Other elements within the area emphasising communication include the line of the turnpike road, an associated tollhouse, Dixton Gate Turnpike (LB 2315; Grade II), an exceptionally well-preserved example, comprising a three-bay structure, with a two-storey central bay of roughly rendered and painted construction under a slate roof.

The settlement of this area is characterised by dispersed post-medieval farmhouses and cottages (Rectory and Chapel Farm), and the medieval church of St Peter's, Dixton, within an associated field pattern of regular rectangular enclosures and strips along the banks of the Wye.

Ecclesiastical character is provided by St Peter's, Dixton (PRN 01223g) and St Michael's Chapel and Hospital (PRNs 02267g and 02266g). The church of St Peter's at Dixton, which may have originated as part of an early medieval monastic establishment and is first mentioned in the Llandaff Charters, is located at the north of a sub-rectangular churchyard, and consists simply of nave, separate chancel, west tower, and north and south porches; there is also a vestry to the east of the north porch. Render and plaster cover much of the church building that stands today, and as a result is difficult to date the structure. However internally within the nave there are areas of exposed herringbone masonry, which indicate a likely early date for construction (Evans 2004).

St Michael's Chapel and Hospital (PRNs 02267g and 02266g) dates from the medieval period and generally believed to be a Norman foundation. The site is also known as 'chapel farm' (Evans 2004).

The medieval Churchyard Cross (PRNs 08270g; 08273g; 08118g; LB 85192, Grade II; SAM MM308) at St Peter's, Dixton, survives as a single step surmounted by octagonal socket-stone and cross-shaft, it has been suggested that this may have been brought to the site from Wyesham (Kissack 1974), see Wyesham (HLCA 035). Also of note is the former rectory associated with St Peter's Church recorded as Old Dixton Cottage (PRN 04155g).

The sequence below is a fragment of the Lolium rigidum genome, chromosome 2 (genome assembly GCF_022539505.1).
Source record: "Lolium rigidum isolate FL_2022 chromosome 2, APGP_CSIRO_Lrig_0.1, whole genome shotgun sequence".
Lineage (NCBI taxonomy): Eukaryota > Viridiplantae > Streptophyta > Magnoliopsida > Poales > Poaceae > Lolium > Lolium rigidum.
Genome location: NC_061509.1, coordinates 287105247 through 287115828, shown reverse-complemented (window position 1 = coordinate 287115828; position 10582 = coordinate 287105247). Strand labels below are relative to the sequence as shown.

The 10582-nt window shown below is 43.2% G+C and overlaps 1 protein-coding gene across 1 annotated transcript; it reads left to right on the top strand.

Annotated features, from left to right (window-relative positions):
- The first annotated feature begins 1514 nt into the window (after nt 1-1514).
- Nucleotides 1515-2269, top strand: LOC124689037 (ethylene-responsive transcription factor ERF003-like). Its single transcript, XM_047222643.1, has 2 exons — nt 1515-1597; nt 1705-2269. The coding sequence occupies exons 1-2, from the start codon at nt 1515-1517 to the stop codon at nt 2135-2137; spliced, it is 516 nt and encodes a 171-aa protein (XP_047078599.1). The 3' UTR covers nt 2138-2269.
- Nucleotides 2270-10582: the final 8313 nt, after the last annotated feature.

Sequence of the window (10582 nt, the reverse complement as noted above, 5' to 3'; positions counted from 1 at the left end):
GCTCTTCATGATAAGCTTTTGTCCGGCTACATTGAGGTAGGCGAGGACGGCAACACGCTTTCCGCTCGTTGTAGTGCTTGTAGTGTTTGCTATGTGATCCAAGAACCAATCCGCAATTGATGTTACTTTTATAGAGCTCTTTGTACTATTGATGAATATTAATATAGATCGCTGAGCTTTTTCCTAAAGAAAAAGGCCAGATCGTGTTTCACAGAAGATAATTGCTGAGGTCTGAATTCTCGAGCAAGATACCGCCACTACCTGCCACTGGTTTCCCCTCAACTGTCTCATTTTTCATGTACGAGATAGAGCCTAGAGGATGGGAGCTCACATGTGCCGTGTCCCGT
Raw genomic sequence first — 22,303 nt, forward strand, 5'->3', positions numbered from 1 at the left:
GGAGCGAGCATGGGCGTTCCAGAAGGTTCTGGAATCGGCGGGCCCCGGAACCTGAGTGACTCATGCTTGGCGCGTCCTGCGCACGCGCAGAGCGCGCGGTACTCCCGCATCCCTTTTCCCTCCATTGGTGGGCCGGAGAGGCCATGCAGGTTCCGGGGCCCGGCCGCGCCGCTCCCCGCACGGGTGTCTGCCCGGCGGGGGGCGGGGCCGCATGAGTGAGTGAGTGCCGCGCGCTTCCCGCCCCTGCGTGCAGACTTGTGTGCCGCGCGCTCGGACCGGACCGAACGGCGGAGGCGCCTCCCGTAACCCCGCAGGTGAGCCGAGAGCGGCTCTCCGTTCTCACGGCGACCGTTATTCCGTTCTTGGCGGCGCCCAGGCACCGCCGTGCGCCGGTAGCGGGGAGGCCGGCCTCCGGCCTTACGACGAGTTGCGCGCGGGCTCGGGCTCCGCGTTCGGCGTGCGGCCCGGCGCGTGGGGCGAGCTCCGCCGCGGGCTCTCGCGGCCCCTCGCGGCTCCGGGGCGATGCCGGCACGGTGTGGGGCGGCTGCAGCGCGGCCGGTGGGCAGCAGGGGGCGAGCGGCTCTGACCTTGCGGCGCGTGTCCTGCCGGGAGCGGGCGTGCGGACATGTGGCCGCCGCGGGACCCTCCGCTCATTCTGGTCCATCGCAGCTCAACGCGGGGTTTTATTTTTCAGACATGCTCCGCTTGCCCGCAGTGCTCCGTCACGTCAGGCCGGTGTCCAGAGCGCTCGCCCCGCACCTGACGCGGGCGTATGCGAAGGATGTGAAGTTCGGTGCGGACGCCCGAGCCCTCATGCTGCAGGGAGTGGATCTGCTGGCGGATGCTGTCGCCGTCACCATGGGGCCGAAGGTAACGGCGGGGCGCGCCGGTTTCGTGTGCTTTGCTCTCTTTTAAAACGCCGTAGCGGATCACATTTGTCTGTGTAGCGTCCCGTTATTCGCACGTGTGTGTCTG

The field pattern within this area originates from the post-medieval period and consists generally of strips of land running down to the riverside from the westernmost edge of the area; the boundaries that divide up these fields consist of a mix of distinctive hedgerow trees and post and wire fencing.

Also, Monmouth Comprehensive School provides a more recent educational characteristic with structures surviving from the three main phases in the school's development. These are an original building of 1903, the former William Jones Elementary School (probably designed by Henry Stock), constructed for the Haberdashers' Company. Described as 'simple, gabled, single-storeyed, in pink rock-faced sandstone'. Next, buildings erected 1964-5 (Secondary Modern phase), by the Monmouthshire County Architect's Department, County Architect Sydney Leyshon, typically in the style of undemonstrative Modernism, and finally two- and single-storey classroom blocks dating to the expansion of the school carried out in 19767, for the conversion to Comprehensive status in 1977 (job architect N Robson-Smith, Gwent County Architect's Department, County Architect K P Jones). The latter are in dark-brown brick with black-tiled monopitch roofs (Newman 2000, 404).

Other minor features, which contribute to the character of the area, include relict/buried industrial archaeological features, such as the bloomery at the east gate to Monmouth (PRN 01237g), where a large amount of iron slag and cinders have been recovered; believed to be of medieval origin, this is potentially the site of a forge belonging to William de Marias. Post-medieval mapping indicates a timber yard existed in the area; this formerly stood on the southeast edge of Monmouth. Also evidence of agri-industrial activity exists at Chapel Farm where a post-medieval cider house (PRN 02269g) and water mill (PRN 02268g) are located.

The River Wye forms the southern boundary of the character area, and has historically provided a major communication route, whilst the River Monnow crosses the south of the area. A number of maritime features (including wharves, posts near the timber yard mentioned above visible on the edge of this character area to the south east of Monmouth) are also noted in historic mapping from at least the 1881 First Edition OS map.